Why running Android apps on the Surface Pro is bad for Microsoft, Android, and developers

Why running Android apps on the Surface Pro is bad for Microsoft, Android, and developers

Summary: Installing an Android emulator on a Surface Pro tablet is not the way to go to plaster the gaps in Microsoft's app ecosystem.


Microsoft just got 750,000 new apps for its Surface Pro tablet without having to lift a finger. This is thanks to BlueStacks releasing an optimized version of its Android App Player for Microsoft's newest tablet.

Problem is, plastering over the gaps in Microsoft's app ecosystem by installing an Android emulator is not going to solve anything — and it could make things a lot worse.

One of the biggest challenges of releasing a new class of device is setting up an ecosystem of apps to support it. Do it right — as Apple did with iOS, or Google did with Android — and it can be a solid foundation for massive sales.

Do it wrong —a good example of this was BlackBerry's entry into the tablet market with the PlayBook—and it means that the unfortunate device will be hooked to a life support machine until someone pulls the plug.

Following the release of Windows 8, Microsoft is facing the challenges of building its own app ecosystem. Apps are a cornerstone of the new platform, and the Redmond behemoth needs to foster and encourage developers to build compelling apps for the platform, apps that will encourage people to embrace the new platform and buy new hardware.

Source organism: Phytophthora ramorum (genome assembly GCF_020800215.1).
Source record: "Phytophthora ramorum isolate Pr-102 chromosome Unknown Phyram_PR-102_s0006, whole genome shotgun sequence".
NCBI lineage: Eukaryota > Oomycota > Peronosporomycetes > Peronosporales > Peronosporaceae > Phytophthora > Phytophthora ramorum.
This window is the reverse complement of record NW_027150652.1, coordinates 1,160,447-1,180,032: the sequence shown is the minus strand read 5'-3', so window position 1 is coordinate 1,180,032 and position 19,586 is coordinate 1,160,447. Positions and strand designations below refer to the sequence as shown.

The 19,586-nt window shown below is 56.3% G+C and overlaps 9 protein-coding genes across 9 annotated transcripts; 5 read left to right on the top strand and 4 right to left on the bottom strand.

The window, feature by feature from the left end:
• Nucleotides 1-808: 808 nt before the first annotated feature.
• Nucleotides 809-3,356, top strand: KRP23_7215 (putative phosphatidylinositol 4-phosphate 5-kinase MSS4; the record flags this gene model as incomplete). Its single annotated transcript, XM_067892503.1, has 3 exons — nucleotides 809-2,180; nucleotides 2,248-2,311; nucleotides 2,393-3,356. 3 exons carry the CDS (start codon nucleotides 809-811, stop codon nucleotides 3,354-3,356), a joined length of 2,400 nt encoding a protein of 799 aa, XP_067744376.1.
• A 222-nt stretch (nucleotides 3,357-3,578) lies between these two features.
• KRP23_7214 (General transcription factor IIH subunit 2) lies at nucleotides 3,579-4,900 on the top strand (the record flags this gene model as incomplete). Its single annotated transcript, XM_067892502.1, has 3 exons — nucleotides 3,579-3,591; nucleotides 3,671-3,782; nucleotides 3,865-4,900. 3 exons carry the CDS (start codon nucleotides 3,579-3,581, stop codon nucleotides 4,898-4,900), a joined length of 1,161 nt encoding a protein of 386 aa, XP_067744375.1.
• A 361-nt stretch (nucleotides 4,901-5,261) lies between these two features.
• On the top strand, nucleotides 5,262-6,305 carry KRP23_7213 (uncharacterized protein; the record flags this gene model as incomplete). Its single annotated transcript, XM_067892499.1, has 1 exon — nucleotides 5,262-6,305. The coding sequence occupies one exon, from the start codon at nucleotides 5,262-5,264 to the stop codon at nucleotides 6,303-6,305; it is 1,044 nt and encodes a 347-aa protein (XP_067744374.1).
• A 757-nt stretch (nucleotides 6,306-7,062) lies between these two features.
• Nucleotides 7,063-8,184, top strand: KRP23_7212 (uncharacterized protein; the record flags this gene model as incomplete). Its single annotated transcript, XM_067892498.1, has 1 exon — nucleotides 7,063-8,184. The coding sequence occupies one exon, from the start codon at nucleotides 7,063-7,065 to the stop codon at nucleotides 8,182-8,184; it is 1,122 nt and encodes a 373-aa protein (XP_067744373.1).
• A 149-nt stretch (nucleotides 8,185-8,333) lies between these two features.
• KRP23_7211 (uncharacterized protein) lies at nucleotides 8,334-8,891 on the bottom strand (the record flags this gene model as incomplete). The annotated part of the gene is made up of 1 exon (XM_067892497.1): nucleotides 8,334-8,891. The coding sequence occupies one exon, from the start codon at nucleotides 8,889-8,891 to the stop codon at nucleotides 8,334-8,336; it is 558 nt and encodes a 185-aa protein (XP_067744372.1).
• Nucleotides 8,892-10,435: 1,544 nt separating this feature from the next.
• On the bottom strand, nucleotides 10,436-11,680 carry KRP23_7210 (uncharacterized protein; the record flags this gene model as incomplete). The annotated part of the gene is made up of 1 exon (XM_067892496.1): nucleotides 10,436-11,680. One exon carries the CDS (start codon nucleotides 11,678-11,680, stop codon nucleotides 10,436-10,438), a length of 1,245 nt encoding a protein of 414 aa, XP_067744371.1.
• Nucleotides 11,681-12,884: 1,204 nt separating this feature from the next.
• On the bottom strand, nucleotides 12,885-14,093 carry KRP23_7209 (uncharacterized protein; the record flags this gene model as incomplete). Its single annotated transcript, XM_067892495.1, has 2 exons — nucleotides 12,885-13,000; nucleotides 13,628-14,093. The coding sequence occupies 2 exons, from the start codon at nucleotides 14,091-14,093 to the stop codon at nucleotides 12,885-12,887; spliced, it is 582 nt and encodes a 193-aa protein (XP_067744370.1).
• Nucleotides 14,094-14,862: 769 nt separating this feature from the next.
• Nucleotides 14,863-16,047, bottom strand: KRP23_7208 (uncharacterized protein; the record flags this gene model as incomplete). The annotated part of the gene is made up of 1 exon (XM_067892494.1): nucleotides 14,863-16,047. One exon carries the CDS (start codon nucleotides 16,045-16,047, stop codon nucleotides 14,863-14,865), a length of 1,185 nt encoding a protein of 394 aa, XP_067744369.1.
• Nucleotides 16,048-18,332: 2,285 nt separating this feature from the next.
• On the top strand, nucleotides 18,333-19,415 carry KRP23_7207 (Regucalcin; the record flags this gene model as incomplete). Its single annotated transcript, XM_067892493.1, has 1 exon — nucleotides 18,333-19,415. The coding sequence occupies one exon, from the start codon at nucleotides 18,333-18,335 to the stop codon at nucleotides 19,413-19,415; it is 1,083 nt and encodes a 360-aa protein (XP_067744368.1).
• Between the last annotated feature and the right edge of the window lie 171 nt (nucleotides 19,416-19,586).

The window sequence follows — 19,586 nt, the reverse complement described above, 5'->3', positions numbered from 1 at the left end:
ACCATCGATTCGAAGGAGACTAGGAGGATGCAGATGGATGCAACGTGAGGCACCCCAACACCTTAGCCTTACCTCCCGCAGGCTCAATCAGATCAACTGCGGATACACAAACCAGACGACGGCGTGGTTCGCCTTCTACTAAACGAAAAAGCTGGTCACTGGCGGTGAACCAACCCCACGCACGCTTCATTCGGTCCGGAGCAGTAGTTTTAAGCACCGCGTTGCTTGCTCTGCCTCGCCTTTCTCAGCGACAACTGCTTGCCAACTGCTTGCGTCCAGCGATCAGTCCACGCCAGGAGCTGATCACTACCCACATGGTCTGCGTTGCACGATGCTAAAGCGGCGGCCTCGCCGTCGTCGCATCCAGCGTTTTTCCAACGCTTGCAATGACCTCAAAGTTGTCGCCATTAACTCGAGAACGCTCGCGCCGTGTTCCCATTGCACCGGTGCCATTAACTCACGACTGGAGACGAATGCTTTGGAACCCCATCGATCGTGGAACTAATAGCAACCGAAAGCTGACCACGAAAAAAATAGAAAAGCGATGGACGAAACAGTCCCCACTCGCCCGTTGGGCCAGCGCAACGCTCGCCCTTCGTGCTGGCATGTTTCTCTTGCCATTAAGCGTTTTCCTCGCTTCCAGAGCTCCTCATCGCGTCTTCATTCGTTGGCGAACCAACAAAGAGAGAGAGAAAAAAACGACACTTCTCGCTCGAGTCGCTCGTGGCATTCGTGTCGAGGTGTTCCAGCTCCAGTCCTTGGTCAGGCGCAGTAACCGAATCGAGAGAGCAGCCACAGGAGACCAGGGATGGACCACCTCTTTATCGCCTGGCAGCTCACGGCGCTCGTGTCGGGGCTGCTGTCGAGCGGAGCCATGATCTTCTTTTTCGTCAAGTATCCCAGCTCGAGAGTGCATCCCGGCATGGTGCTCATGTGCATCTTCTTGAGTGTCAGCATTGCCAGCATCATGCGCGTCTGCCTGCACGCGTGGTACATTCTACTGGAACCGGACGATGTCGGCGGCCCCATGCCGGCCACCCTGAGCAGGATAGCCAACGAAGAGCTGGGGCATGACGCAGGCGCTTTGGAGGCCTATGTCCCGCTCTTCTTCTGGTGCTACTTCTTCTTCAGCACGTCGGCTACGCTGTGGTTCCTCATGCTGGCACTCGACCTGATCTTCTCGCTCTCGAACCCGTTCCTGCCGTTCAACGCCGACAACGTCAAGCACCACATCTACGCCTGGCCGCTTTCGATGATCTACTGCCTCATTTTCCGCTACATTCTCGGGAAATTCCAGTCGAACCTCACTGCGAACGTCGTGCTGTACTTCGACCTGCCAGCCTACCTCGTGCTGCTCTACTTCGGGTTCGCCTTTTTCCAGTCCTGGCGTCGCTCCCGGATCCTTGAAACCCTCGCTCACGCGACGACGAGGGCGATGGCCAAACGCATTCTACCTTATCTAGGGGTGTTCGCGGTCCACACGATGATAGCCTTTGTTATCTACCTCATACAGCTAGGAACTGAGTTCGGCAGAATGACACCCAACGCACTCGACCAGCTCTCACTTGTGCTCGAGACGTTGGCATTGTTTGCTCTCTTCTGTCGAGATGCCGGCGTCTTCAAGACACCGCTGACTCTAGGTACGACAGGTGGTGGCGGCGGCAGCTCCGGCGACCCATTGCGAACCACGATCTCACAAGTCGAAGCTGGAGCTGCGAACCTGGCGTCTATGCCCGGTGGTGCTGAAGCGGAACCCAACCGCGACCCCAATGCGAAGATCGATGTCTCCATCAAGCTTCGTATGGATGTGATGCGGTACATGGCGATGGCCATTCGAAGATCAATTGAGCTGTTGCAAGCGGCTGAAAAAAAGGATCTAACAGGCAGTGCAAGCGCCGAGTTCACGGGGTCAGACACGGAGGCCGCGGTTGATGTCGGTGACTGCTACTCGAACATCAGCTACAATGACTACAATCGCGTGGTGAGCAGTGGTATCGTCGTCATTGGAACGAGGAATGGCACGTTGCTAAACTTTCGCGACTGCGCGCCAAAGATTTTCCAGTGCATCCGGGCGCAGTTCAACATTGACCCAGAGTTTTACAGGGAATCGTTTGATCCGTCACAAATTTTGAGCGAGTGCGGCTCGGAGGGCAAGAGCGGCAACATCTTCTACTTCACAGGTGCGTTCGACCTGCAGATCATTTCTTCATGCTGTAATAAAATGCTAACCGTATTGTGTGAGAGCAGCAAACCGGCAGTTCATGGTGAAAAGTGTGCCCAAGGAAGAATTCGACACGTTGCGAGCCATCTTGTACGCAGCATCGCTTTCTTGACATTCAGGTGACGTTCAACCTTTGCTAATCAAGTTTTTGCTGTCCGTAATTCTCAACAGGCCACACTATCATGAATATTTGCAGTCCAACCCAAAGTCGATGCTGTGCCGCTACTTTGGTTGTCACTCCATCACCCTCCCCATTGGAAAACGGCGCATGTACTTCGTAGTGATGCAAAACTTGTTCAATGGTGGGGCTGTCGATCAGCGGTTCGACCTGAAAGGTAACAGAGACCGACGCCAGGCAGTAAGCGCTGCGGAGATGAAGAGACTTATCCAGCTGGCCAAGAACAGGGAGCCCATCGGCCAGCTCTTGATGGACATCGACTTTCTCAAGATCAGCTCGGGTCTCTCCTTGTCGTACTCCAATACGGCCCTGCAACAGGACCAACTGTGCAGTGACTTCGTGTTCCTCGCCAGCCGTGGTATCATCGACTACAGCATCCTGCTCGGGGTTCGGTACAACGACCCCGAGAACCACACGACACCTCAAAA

Suddenly, Surface Pro users have access to three quarters of a million Android apps, all a few clicks away.

Now, in the short term, particularly for those people who have invested in a Surface Pro tablet, this is a good thing. It gives them access to a whole host of apps that aren't currently available for the platform.

Problem is, what's good for Surface Pro owners today is not good for the platform as a whole. It means that developers can effectively ignore the embryonic platform and instead focus on platforms that are more lucrative — iOS and Android. That's a sure-fire way to prevent the platform from ever moving beyond the embryonic stage.

It seems that BlueStacks is aggressively targeting Windows 8 users. The company has already partnered with Lenovo, which is bundling the Android App Player on its Idea-branded consumer PCs. BlueStacks is obviously exploiting a gap in the market, and at least one OEM believes that embracing Android is the right move when it comes to Windows 8.

Trying to fix the shortcomings of one platform by shoehorning another alongside it is not good for anyone. It's not good for Microsoft because it is highlighting its failings when it comes to creating an app ecosystem, and distracting developers from embracing the platform. It is not good for Android because it will undoubtedly give users a patchy experience when some apps don't work as expected. And it is also not good for app developers, who may well end up being blamed for problems that have nothing to do with their app, but instead with the way it is being run.